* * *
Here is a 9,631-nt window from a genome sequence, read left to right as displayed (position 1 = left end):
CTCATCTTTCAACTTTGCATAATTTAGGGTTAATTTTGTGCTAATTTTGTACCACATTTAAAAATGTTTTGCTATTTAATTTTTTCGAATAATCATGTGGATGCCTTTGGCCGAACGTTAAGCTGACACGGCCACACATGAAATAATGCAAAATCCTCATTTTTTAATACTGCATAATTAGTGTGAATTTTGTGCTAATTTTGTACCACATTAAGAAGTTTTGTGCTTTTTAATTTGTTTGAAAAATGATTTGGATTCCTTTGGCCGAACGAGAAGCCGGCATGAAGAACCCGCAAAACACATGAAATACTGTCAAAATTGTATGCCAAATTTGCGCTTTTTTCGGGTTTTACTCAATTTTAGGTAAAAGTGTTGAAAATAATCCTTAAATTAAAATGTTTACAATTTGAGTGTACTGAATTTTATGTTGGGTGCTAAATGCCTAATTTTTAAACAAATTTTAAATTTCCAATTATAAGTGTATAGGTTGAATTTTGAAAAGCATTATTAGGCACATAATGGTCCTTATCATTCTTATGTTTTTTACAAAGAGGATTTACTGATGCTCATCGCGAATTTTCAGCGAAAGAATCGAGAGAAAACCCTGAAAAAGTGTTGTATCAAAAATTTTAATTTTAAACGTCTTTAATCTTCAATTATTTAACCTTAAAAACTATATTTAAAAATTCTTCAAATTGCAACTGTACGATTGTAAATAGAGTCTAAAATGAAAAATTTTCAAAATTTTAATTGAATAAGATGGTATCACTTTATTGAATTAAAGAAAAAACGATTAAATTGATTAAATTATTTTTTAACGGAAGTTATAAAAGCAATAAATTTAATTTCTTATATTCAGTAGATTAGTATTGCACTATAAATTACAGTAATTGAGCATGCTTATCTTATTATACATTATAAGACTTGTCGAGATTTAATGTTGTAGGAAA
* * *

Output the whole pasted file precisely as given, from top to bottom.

Here is a 9,631-nt window from a genome sequence, read left to right as displayed (position 1 = left end):
CTCATCTTTCAACTTTGCATAATTTAGGGTTAATTTTGTGCTAATTTTGTACCACATTTAAAAATGTTTTGCTATTTAATTTTTTCGAATAATCATGTGGATGCCTTTGGCCGAACGTTAAGCTGACACGGCCACACATGAAATAATGCAAAATCCTCATTTTTTAATACTGCATAATTAGTGTGAATTTTGTGCTAATTTTGTACCACATTAAGAAGTTTTGTGCTTTTTAATTTGTTTGAAAAATGATTTGGATTCCTTTGGCCGAACGAGAAGCCGGCATGAAGAACCCGCAAAACACATGAAATACTGTCAAAATTGTATGCCAAATTTGCGCTTTTTTCGGGTTTTACTCAATTTTAGGTAAAAGTGTTGAAAATAATCCTTAAATTAAAATGTTTACAATTTGAGTGTACTGAATTTTATGTTGGGTGCTAAATGCCTAATTTTTAAACAAATTTTAAATTTCCAATTATAAGTGTATAGGTTGAATTTTGAAAAGCATTATTAGGCACATAATGGTCCTTATCATTCTTATGTTTTTTACAAAGAGGATTTACTGATGCTCATCGCGAATTTTCAGCGAAAGAATCGAGAGAAAACCCTGAAAAAGTGTTGTATCAAAAATTTTAATTTTAAACGTCTTTAATCTTCAATTATTTAACCTTAAAAACTATATTTAAAAATTCTTCAAATTGCAACTGTACGATTGTAAATAGAGTCTAAAATGAAAAATTTTCAAAATTTTAATTGAATAAGATGGTATCACTTTATTGAATTAAAGAAAAAACGATTAAATTGATTAAATTATTTTTTAACGGAAGTTATAAAAGCAATAAATTTAATTTCTTATATTCAGTAGATTAGTATTGCACTATAAATTACAGTAATTGAGCATGCTTATCTTATTATACATTATAAGACTTGTCGAGATTTAATGTTGTAGGAAA